The maths, as you are about to find out, is never going to be in the punter’s favour, so if you can get in and out, for a sum that you’re happy with, then be our guest.

5. Does cash out betting offer good value or not?

When you see bookmakers almost falling over themselves to offer a certain feature or betting market, as a seasoned punters alarm bells should start to ring. Bookies generally don’t just include these things to help punters out, they want to make money and make money they will.

If you aren’t already aware, bookmakers create what is known as an overround, which is basically the money that they make from each market. The amount ranges depending on the bookmaker and the bet.

As soon as you place a bet you are contributing to that overround. What many people aren’t aware of is that the overround is also applied to your cash out price as well. The odds don’t even need to change for you to see this.

Cash Out ExampleIn the screenshot you can see an acca and the cash out price. The bet hasn’t even started yet, but BetVictor are saying that we can cash in the bet now for the cost of 50p or 5% of the initial £10 stake.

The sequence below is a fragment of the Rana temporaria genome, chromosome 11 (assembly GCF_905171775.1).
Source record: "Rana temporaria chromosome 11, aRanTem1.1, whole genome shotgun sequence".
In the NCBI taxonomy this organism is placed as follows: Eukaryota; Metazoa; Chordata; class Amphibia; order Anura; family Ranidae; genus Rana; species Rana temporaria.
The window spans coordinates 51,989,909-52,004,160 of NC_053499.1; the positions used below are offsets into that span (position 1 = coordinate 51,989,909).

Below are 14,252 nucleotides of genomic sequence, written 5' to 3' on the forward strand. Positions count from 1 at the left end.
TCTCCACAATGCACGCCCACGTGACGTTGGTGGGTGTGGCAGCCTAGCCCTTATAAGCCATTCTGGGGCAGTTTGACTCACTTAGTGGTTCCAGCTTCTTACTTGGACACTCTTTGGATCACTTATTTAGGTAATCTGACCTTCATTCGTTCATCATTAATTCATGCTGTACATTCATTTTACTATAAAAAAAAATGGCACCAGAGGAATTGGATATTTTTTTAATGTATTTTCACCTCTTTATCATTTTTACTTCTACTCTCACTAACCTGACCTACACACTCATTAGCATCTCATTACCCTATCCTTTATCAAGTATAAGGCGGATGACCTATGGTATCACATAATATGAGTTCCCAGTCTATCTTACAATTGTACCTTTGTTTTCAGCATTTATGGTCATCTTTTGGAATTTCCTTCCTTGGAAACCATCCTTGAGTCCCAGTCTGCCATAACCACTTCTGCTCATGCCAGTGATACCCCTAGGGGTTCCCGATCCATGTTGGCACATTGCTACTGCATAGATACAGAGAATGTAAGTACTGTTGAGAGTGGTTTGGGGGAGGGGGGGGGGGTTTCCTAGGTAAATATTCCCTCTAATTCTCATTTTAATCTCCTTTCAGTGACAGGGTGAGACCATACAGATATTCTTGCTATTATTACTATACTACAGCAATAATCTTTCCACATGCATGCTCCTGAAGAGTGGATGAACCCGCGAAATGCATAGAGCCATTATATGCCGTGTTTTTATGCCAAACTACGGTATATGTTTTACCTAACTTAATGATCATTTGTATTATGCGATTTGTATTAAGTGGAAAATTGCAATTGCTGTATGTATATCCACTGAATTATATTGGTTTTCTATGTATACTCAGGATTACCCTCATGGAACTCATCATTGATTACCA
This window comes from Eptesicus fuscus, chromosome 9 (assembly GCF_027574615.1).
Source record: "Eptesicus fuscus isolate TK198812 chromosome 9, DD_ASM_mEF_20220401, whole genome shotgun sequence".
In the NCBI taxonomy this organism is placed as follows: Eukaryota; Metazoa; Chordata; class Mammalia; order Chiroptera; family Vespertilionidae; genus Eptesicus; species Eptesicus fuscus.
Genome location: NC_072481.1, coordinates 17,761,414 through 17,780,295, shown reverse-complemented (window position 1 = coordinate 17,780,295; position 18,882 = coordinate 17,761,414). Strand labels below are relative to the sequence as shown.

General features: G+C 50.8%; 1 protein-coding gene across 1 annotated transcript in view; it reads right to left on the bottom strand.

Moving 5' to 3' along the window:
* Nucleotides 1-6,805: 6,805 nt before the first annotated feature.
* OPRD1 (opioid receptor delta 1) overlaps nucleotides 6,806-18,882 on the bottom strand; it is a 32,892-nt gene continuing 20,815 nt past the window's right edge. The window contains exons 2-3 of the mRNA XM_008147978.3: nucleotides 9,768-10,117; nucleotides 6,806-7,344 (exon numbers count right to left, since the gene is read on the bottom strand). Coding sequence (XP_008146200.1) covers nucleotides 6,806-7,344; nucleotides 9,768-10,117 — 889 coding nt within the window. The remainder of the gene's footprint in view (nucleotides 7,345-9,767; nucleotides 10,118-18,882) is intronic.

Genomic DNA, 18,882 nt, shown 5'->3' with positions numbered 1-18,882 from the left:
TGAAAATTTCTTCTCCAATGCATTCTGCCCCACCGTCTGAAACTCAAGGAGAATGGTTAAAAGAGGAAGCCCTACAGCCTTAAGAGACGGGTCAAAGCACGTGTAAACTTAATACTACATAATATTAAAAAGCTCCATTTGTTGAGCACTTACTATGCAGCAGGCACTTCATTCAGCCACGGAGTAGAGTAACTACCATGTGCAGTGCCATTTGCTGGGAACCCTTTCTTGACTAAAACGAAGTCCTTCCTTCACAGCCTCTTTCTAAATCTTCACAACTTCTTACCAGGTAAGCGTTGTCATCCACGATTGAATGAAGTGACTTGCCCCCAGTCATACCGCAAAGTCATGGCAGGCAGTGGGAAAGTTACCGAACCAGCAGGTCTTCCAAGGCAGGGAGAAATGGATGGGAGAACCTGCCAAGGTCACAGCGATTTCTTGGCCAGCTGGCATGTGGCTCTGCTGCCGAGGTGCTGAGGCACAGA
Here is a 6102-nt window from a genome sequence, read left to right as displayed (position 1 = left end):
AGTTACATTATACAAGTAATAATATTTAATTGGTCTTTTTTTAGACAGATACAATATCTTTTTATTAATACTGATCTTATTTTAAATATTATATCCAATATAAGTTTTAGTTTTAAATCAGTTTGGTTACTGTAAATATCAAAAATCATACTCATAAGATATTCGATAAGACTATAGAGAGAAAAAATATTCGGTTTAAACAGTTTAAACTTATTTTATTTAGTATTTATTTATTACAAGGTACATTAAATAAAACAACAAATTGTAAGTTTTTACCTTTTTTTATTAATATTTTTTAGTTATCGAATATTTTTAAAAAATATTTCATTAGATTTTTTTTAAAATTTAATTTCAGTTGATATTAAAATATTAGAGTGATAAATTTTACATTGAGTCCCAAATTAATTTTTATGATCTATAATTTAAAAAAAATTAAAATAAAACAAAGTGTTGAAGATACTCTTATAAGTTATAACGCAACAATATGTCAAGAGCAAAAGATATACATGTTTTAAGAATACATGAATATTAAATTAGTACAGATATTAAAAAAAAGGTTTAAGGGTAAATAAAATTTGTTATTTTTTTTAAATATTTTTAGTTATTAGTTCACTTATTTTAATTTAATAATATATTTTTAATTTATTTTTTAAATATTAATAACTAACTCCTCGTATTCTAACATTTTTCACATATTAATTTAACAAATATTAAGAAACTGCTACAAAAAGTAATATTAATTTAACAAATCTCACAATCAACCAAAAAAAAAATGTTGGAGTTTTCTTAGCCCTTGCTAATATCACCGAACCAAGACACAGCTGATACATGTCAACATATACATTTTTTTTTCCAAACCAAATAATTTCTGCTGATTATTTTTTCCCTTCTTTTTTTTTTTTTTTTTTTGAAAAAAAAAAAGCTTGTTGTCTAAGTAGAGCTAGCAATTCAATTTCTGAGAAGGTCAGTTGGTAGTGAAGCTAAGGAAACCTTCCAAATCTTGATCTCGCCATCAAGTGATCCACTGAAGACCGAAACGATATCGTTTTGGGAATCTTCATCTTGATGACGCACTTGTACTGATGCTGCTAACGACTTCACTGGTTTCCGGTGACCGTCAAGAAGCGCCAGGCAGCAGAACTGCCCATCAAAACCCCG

This margin remains pretty consistent as the bet goes in-play. This means that instead of the getting the true cash out figure based on the current odds, we’re instead paying another margin to the bookmaker to get slightly less than we should be, meaning they make money again from your cash out.

Some argue that cashing out your bets is bad long term and we would have to agree, for the most part. But we disagree that there are never times where you can factor in the human element of betting to oppose the straight maths.

Knowing that cash out is going to be -EV in the long term is key. But don’t worry about using it sporadically in situations that warrant it.

Dean Wyatt

Author: Dean Wyatt

Dean Wyatt is the founder and editor here at Acca Nation. He’s been betting sports for over 20 years and is a profitable sports trader on the exchanges.